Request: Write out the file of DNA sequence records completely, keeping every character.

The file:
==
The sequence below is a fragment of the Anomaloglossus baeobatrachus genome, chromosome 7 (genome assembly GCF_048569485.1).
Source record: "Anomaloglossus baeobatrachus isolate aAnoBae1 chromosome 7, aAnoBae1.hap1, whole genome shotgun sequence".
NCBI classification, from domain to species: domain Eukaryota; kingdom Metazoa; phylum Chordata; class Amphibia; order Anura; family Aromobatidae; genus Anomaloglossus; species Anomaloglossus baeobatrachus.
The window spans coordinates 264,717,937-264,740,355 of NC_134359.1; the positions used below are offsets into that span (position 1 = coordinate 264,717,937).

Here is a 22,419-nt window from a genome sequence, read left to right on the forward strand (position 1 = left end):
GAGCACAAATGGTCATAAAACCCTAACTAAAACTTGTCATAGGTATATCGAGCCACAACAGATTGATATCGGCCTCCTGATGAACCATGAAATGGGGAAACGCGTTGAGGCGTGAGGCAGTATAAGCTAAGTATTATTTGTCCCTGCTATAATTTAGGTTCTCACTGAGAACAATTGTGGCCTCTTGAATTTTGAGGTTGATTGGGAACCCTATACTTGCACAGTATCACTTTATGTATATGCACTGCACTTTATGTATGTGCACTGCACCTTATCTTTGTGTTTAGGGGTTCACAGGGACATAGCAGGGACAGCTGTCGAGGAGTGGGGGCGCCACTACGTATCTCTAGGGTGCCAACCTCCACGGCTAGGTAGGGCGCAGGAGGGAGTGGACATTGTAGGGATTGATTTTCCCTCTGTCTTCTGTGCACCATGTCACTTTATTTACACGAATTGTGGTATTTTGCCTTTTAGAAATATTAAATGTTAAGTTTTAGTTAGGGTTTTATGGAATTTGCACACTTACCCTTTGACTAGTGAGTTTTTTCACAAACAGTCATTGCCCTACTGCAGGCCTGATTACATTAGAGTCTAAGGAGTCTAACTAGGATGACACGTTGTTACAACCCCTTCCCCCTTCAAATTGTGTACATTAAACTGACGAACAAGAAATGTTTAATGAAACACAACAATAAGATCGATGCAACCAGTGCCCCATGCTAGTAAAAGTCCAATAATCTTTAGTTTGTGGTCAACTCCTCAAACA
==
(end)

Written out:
The sequence below is a fragment of the Anomaloglossus baeobatrachus genome, chromosome 7 (genome assembly GCF_048569485.1).
Source record: "Anomaloglossus baeobatrachus isolate aAnoBae1 chromosome 7, aAnoBae1.hap1, whole genome shotgun sequence".
NCBI classification, from domain to species: domain Eukaryota; kingdom Metazoa; phylum Chordata; class Amphibia; order Anura; family Aromobatidae; genus Anomaloglossus; species Anomaloglossus baeobatrachus.
The window spans coordinates 264,717,937-264,740,355 of NC_134359.1; the positions used below are offsets into that span (position 1 = coordinate 264,717,937).

Here is a 22,419-nt window from a genome sequence, read left to right on the forward strand (position 1 = left end):
GAGCACAAATGGTCATAAAACCCTAACTAAAACTTGTCATAGGTATATCGAGCCACAACAGATTGATATCGGCCTCCTGATGAACCATGAAATGGGGAAACGCGTTGAGGCGTGAGGCAGTATAAGCTAAGTATTATTTGTCCCTGCTATAATTTAGGTTCTCACTGAGAACAATTGTGGCCTCTTGAATTTTGAGGTTGATTGGGAACCCTATACTTGCACAGTATCACTTTATGTATATGCACTGCACTTTATGTATGTGCACTGCACCTTATCTTTGTGTTTAGGGGTTCACAGGGACATAGCAGGGACAGCTGTCGAGGAGTGGGGGCGCCACTACGTATCTCTAGGGTGCCAACCTCCACGGCTAGGTAGGGCGCAGGAGGGAGTGGACATTGTAGGGATTGATTTTCCCTCTGTCTTCTGTGCACCATGTCACTTTATTTACACGAATTGTGGTATTTTGCCTTTTAGAAATATTAAATGTTAAGTTTTAGTTAGGGTTTTATGGAATTTGCACACTTACCCTTTGACTAGTGAGTTTTTTCACAAACAGTCATTGCCCTACTGCAGGCCTGATTACATTAGAGTCTAAGGAGTCTAACTAGGATGACACGTTGTTACAACCCCTTCCCCCTTCAAATTGTGTACATTAAACTGACGAACAAGAAATGTTTAATGAAACACAACAATAAGATCGATGCAACCAGTGCCCCATGCTAGTAAAAGTCCAATAATCTTTAGTTTGTGGTCAACTCCTCAAACA